TransCanada Scraps Two Pipeline Projects


Energy giant TransCanada announced Friday (Oct. 6) that it is abandoning two pipeline plans, including Energy East, a crude-oil pipeline that would have stretched nearly 3,000 miles from Alberta to New Brunswick.

Both Energy East and the smaller Eastern Mainline project, which would have added nearly 175 miles of new natural gas pipeline in Ontario, were scrapped by the company, which is still evaluating its Keystone XL project in the United States. TransCanada says it will lose about CA$1.3 billion ($1.04 billion) by giving up on the pipelines.

About Energy East

Energy East was first announced in 2013, and formally proposed to Canada’s National Energy Board in 2014. The 4,500-kilometer (2,800-mile) pipeline would have comprised both repurposed natural gas pipeline (about 70 percent) and new pipeline. TransCanada said the line would have transported 1.1 million barrels per day from the oil fields of Alberta and Saskatchewan east to refineries in Canada and an export terminal in the maritime province of New Brunswick.

The new stretches of pipeline would have been located between Hardisty, in Alberta, and the Saskatchewan border (on the western end of the line) and in Quebec and New Brunswick.

St. John refinery
Cusack5239, CC BY-SA 3.0, via Wikimedia Commons

Energy East would have had its terminus in St. John, in the maritime province of New Brunswick.

Among the economic benefits TransCanada had touted for Energy East was the ability of one coating contractor, Automatic Coating (Scarborough, Ontario) to add more than 30 jobs, in field coating, shop coating and machinery.

Some government officials, including many in Quebec, had opposed Energy East over fears the pipeline would threaten the environment, including bodies of water. The mayor of St. John, New Brunswick, where the pipeline’s terminus would have been, however, called the decision to abandon the project a “disappointment” and “an economic blow.”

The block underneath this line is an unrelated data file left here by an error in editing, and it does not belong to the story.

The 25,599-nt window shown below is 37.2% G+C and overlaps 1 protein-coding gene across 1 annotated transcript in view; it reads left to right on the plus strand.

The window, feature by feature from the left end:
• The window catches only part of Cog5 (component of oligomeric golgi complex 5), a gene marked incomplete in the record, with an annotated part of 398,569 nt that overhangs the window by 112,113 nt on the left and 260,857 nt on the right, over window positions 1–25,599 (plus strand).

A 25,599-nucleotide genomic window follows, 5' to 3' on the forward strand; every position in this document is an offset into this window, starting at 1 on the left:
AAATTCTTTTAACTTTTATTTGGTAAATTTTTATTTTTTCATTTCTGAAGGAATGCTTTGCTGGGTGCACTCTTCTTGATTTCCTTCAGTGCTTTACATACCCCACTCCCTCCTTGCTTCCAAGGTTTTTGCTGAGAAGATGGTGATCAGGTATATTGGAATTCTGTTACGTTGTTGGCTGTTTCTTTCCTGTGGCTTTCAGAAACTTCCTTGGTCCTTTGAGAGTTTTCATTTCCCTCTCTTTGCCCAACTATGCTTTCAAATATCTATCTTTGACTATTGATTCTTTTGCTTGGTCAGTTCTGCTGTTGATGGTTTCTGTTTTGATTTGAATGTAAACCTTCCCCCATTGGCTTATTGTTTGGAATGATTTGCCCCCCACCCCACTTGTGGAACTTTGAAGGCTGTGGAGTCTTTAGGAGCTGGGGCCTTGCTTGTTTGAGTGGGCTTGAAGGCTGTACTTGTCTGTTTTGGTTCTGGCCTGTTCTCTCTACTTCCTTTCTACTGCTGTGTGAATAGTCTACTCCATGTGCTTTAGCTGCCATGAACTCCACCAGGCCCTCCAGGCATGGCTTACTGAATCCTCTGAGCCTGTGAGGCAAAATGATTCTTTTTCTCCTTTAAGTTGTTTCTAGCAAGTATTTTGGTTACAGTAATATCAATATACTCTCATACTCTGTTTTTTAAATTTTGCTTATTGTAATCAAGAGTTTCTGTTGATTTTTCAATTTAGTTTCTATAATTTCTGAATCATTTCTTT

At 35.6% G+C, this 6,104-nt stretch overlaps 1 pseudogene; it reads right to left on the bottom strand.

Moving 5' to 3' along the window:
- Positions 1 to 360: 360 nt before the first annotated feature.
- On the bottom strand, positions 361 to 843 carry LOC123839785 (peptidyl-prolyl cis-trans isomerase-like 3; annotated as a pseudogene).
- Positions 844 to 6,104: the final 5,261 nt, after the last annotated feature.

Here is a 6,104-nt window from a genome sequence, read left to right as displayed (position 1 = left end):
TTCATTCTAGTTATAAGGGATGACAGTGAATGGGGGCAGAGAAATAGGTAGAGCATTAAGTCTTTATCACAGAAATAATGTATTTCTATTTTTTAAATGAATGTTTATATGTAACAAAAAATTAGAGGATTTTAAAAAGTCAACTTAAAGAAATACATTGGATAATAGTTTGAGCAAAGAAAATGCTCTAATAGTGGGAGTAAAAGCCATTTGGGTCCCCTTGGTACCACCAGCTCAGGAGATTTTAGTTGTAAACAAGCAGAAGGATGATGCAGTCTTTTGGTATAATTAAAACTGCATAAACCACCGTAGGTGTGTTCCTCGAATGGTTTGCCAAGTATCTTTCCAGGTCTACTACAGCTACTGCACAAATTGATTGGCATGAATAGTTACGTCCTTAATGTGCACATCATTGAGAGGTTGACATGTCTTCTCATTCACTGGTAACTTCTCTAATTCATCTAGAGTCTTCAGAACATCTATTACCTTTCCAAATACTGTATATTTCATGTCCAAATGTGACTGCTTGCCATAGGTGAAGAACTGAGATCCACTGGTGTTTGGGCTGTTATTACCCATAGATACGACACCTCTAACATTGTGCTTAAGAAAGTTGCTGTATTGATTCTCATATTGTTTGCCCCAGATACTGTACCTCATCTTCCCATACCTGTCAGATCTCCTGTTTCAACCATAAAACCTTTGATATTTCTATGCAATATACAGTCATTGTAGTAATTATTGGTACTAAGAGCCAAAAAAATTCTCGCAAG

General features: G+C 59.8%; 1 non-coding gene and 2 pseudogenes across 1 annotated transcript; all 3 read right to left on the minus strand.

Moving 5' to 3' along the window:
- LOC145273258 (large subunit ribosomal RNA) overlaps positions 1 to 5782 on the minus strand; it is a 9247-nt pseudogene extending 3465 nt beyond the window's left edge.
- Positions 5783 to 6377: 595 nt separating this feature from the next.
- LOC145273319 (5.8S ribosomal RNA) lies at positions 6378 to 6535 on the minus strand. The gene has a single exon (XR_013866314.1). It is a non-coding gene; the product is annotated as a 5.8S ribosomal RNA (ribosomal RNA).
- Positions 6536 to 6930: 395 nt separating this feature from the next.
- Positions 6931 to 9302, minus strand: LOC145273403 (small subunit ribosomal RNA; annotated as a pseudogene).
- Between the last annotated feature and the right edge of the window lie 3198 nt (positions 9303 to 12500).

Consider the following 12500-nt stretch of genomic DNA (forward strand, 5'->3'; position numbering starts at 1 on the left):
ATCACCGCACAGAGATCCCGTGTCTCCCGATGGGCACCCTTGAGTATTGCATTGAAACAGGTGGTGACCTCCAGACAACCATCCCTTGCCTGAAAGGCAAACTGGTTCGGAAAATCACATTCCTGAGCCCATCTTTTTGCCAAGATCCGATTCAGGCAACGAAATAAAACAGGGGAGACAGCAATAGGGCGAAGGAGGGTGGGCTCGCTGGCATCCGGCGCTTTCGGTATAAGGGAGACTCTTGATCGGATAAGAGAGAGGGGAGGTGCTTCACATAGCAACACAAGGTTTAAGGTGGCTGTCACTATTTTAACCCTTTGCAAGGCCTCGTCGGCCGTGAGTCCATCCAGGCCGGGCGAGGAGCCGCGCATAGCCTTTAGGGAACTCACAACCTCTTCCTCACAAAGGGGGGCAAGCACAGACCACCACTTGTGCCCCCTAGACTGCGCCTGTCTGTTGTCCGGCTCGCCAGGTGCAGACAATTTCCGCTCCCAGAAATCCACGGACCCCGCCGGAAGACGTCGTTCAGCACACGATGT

Eastern Mainline would have been composed of new 36-inch pipeline, and would have stretched from Markham to Edwardsburgh/Cardinal, Ontario. TransCanada said the line would have provided “a safe, reliable and diverse source of natural gas to meet growing demand in Ontario and Quebec."

Keystone XL

TransCanada is known to many Americans as the firm behind Keystone XL, the controversial pipeline expansion first proposed in 2008, which would run from Hardisty to Steele City, Nebraska. Keystone XL was rejected by the administration of then-President Barack Obama in 2015, but its prospects were revived earlier this year when President Donald J. Trump invited the company to re-apply for permits to build.

TransCanada did re-apply, and the federal government granted its approval, but the project still faces state reviews. The Canadian firm announced in July, though, that it was still undecided as to whether it would move forward with that project. TransCanada is expected to make a decision on Keystone XL next month.


Tagged categories: Infrastructure; NA; North America; Oil and Gas; Pipelines; Program/Project Management

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